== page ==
This powerful book about a woman discovering her own agency through the lens of the Bangladeshi immigrant experience surprised me at how timeless it felt even though it’s set at the turn of the 21st century. It’s very much in the tradition of classics by Thomas Hardy and Willa Cather, documenting with a fine eye for time and place the interior lives of their flawed and sympathetic characters. It actually came as a surprise to me that this book chronicled the period that it did as it felt somehow older, less modern, but to a very large extent that speaks less to the book than to the rapid tumult of progress in the era covered and, more pertinently, in the places it details. Bangladesh and England with their fraught histories with one another and on their own make excellent backdrops for a study of a woman who learns that there is more to life than just existing.
My only criticism of this novel is that it felt less like a novel than a series of vignettes strung together, mostly competently but occasionally with enough of a leap in the narrative to make the gap noticeable. There are a lot of shockingly underwritten scenes, in the manner of Leo Tolstoy, but unlike the great Russian, Monica Ali wisely refuses to compensate by overwriting other scenes to a dull and grisly death.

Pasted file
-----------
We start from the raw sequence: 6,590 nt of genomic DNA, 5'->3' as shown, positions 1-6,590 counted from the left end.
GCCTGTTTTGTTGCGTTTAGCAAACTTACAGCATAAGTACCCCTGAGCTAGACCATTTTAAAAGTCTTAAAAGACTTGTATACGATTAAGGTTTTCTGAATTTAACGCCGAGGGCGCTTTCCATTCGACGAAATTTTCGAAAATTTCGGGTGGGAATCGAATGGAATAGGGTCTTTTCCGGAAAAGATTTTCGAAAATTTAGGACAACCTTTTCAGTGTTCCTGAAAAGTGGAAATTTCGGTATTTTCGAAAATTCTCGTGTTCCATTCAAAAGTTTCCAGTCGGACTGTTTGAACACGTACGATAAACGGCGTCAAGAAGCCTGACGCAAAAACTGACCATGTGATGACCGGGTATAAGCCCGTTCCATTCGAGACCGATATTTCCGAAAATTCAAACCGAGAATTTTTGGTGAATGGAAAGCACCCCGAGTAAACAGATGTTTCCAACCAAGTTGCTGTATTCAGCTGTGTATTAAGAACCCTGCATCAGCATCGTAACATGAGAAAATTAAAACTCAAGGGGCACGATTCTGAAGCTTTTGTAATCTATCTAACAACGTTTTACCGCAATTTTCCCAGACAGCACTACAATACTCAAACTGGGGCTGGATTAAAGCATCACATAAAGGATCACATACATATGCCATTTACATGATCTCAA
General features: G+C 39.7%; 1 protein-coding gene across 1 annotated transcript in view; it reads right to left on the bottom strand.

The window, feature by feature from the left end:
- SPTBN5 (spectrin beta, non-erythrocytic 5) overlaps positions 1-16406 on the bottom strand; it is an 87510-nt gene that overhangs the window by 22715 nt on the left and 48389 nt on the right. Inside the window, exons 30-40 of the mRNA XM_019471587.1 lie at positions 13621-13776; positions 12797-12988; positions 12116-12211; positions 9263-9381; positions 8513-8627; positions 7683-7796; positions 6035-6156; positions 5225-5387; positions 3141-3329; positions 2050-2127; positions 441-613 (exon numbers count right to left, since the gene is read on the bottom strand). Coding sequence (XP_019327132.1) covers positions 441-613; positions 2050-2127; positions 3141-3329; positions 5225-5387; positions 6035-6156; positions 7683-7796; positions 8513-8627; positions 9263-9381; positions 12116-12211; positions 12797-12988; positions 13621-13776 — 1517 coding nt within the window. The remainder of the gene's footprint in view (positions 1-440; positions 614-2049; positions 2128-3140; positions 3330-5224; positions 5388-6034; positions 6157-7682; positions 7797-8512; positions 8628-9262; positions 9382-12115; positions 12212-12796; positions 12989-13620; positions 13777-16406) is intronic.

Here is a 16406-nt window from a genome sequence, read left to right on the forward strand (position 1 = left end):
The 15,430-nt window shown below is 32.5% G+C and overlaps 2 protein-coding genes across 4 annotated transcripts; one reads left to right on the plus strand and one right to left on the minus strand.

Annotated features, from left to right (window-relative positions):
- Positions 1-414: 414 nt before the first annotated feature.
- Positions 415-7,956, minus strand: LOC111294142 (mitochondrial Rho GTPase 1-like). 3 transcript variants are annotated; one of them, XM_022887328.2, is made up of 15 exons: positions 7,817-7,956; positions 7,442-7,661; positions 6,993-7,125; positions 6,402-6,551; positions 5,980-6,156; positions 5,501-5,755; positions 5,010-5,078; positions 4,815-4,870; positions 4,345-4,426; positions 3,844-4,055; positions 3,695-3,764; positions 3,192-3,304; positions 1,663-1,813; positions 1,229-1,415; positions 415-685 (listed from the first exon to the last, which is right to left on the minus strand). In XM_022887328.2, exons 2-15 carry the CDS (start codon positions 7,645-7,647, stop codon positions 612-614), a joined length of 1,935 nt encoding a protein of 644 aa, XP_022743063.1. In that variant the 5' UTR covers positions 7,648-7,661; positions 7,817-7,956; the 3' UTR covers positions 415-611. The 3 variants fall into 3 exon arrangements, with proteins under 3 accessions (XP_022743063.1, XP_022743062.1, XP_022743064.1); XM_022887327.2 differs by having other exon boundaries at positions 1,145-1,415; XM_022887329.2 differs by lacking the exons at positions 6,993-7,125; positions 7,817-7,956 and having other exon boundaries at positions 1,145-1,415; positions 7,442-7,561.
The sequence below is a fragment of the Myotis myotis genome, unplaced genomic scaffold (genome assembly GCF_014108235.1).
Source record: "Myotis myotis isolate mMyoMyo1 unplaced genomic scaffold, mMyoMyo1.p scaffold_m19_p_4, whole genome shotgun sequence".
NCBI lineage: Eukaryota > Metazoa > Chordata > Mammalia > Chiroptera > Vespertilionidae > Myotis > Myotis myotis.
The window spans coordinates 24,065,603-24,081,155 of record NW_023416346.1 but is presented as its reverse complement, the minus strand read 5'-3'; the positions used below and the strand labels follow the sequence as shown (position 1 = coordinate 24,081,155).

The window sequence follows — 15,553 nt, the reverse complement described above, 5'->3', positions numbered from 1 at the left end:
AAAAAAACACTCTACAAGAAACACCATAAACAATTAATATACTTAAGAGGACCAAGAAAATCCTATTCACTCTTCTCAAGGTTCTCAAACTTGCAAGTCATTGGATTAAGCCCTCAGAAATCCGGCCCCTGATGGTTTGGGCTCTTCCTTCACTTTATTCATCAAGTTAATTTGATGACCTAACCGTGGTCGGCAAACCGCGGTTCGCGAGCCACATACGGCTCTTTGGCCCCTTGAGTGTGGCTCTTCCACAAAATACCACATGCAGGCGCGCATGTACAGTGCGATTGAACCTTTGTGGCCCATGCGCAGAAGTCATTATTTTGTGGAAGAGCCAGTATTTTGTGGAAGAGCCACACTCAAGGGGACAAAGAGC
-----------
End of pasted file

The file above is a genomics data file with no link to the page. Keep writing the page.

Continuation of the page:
I requested this book from my library because I stayed very nearby Brick Lane, in Bethnal Green, when I was in London briefly earlier this year. I was actually a bit disappointed reading it because the Brick Lane I know is quite different just over a decade on, tho I interpret this as an improvement and another sign of rapid progress to the good. Contrasting my visit with the book did emphasize again how oddly underwritten the riot scene, among others, was: Ms Ali is not quite as good describing exteriors as she is at emotion. The novel is still shockingly good for a debut, and definitely belongs on a shelf next to its predecessors as a modern classic.